Sunday, February 26, 2006

The Concept of Leverage

This is the sixth of a series of 12 articles by guest blogger Bill Dettmer on systems thinking, a way of understanding complex organizations and society offering significant promise for improving the leadership and management of commercial companies, not-for-profit organizations, and government agencies. Perhaps this article alone highlights the immeasureable benefits of the Constraints Management Method (CMM). Worthy of study until its message becomes absolutely and perfectly clear.


Systems and Constraints: The Concept of Leverage By H. William Dettmer

"Give me a lever long enough and a place to stand, and I can move the world." --Archimedes, 287-212 BC

If he didn't actually discover it, Archimedes certainly popularized the concept of leverage. In the third century BC, he designed war machines exploiting the lever for the armies of Greece in their pursuit of empire in the Mediterranean. As the quotation above implies, an understanding of leverage can enable one to apply force to something far out of proportion to one's individual strength.

The concept of leverage applies to systems, too--particularly to organizational systems. But before we see how, let's revisit the concept of a system.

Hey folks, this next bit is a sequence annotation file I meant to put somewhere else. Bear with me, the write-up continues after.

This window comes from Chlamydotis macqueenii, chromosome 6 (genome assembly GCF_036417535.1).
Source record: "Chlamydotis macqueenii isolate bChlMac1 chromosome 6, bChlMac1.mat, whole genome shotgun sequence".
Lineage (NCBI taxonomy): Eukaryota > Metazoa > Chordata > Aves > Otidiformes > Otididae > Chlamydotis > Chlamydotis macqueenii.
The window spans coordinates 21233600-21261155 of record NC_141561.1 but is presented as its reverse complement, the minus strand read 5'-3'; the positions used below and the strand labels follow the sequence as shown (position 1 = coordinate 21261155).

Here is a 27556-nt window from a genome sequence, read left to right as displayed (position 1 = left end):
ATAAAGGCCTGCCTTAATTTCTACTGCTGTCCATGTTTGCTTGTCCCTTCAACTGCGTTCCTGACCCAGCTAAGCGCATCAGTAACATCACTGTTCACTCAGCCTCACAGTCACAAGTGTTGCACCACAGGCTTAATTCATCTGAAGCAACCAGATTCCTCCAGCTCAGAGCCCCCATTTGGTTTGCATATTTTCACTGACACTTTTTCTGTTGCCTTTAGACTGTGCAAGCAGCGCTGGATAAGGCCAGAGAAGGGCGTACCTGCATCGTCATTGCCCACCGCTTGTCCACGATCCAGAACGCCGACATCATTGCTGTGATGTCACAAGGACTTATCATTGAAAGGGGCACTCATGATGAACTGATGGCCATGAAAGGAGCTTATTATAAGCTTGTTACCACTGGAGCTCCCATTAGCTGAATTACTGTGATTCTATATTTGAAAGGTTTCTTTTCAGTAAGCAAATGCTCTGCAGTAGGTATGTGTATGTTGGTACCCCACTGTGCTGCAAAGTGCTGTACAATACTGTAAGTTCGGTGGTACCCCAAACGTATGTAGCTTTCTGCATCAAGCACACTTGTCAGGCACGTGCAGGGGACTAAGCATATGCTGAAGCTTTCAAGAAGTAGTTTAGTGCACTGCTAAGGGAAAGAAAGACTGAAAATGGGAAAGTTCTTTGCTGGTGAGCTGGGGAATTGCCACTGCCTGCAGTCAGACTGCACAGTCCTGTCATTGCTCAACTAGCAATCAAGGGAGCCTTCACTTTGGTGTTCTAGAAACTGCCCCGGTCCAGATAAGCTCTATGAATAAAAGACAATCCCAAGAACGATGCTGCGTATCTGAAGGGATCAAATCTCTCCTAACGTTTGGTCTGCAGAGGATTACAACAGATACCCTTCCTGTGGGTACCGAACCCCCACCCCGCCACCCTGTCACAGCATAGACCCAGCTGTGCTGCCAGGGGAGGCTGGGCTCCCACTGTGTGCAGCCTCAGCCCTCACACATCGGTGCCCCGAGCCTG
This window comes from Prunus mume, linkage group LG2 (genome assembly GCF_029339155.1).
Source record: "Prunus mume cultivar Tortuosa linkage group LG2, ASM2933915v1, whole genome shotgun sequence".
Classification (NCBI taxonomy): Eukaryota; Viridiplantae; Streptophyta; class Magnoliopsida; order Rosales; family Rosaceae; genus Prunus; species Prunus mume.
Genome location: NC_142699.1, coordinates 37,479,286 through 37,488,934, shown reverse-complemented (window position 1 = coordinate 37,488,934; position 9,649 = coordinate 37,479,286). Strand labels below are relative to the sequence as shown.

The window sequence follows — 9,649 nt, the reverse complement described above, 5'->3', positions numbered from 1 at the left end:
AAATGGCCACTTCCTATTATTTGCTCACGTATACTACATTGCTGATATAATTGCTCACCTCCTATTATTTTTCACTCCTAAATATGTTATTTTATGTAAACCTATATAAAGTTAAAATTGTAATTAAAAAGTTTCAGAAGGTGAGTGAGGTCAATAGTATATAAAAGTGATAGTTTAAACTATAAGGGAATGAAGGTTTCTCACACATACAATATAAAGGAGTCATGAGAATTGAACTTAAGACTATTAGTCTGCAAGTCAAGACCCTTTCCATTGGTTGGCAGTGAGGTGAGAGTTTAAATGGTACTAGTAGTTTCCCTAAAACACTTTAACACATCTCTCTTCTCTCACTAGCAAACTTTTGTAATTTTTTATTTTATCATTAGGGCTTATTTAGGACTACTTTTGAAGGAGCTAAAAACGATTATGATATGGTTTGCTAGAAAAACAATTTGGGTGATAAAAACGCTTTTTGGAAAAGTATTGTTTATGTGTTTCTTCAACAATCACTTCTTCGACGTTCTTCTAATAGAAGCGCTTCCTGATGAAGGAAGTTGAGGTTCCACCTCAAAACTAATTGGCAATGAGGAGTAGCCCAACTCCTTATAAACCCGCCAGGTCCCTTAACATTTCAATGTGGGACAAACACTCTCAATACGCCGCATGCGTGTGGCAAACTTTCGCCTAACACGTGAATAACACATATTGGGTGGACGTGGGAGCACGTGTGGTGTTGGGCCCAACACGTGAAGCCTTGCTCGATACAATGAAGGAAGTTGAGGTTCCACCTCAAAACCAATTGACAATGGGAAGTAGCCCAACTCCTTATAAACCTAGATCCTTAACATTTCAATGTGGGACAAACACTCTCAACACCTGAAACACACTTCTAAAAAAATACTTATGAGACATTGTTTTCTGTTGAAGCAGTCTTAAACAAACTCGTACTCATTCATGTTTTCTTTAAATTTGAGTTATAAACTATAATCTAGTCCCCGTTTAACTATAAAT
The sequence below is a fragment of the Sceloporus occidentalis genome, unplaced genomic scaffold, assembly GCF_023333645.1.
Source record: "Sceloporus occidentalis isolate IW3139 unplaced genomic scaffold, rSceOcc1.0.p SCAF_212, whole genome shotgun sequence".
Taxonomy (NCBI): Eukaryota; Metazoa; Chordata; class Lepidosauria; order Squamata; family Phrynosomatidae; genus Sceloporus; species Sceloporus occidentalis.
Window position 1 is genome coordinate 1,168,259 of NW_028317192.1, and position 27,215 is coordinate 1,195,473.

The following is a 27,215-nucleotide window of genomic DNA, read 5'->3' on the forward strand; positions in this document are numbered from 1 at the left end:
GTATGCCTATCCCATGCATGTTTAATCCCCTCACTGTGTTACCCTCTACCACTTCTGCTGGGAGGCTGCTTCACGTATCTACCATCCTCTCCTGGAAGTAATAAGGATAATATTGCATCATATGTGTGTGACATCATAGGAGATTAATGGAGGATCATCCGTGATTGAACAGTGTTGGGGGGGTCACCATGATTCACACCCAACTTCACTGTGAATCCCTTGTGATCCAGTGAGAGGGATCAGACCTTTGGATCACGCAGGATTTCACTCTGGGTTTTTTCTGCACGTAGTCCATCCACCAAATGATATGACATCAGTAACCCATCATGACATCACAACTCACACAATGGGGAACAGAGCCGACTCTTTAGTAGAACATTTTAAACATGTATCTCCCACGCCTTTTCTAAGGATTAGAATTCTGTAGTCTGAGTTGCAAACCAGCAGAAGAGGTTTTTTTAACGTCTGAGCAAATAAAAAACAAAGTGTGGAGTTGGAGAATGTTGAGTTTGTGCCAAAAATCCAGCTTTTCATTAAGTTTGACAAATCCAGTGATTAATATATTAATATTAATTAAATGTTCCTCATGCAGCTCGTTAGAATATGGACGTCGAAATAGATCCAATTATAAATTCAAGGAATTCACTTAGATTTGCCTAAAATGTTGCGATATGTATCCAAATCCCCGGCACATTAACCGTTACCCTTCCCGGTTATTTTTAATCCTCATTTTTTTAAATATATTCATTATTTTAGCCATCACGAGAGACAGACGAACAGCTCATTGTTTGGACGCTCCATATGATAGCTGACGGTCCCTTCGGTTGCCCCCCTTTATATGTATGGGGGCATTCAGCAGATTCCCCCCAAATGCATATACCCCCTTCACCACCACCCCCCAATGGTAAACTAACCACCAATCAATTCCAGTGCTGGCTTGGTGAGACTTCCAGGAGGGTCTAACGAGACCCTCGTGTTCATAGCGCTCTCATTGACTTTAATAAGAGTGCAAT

Deming characterized a system as a network of interdependent components that work together to accomplish the aim of the system. [1:50] As soon as we acknowledge the idea that a system is composed of multiple component parts, a question immediately arises: Are all the components equally important, or are some more instrumental than others in striving for the goal of the system? In most organizations, people act as if all components are equivalent. For example, everybody is considered an "equal member of the team." But is this really the case? Does every component contribute equally to the system's success? As George Orwell observed in his classic allegorical novel, Animal Farm, "all animals are equal---but some are more equal than others." [5:Ch.10]

The Pareto Principle

In 1906, Vilifredo Pareto, an Italian economist, observed that 80 percent of Italy's wealth was owned by 20 percent of its population. [6] In the 1930s, Joseph Juran observed a similar relationship--what he referred to as "the vital few versus the trivial many." Though he didn't cite Pareto in particular, his observation of the "80/20 rule"--meaning 20 percent of a system is responsible for 80 percent of its results---became known as Pareto's Principle. Howard Gardner uses the Pareto Principle as a teaching example, and in the process, he points out that "it is important to be judicious about where one places one's efforts..." [2:9]

The wisdom of the Pareto Rule is generally accepted. What is less commonly understood is the key underlying assumption behind it, which Gardner hinted at and Orwell said somewhat more explicitly: not all of the system's components are equally important in achieving its goal.

The Concept of a System Constraint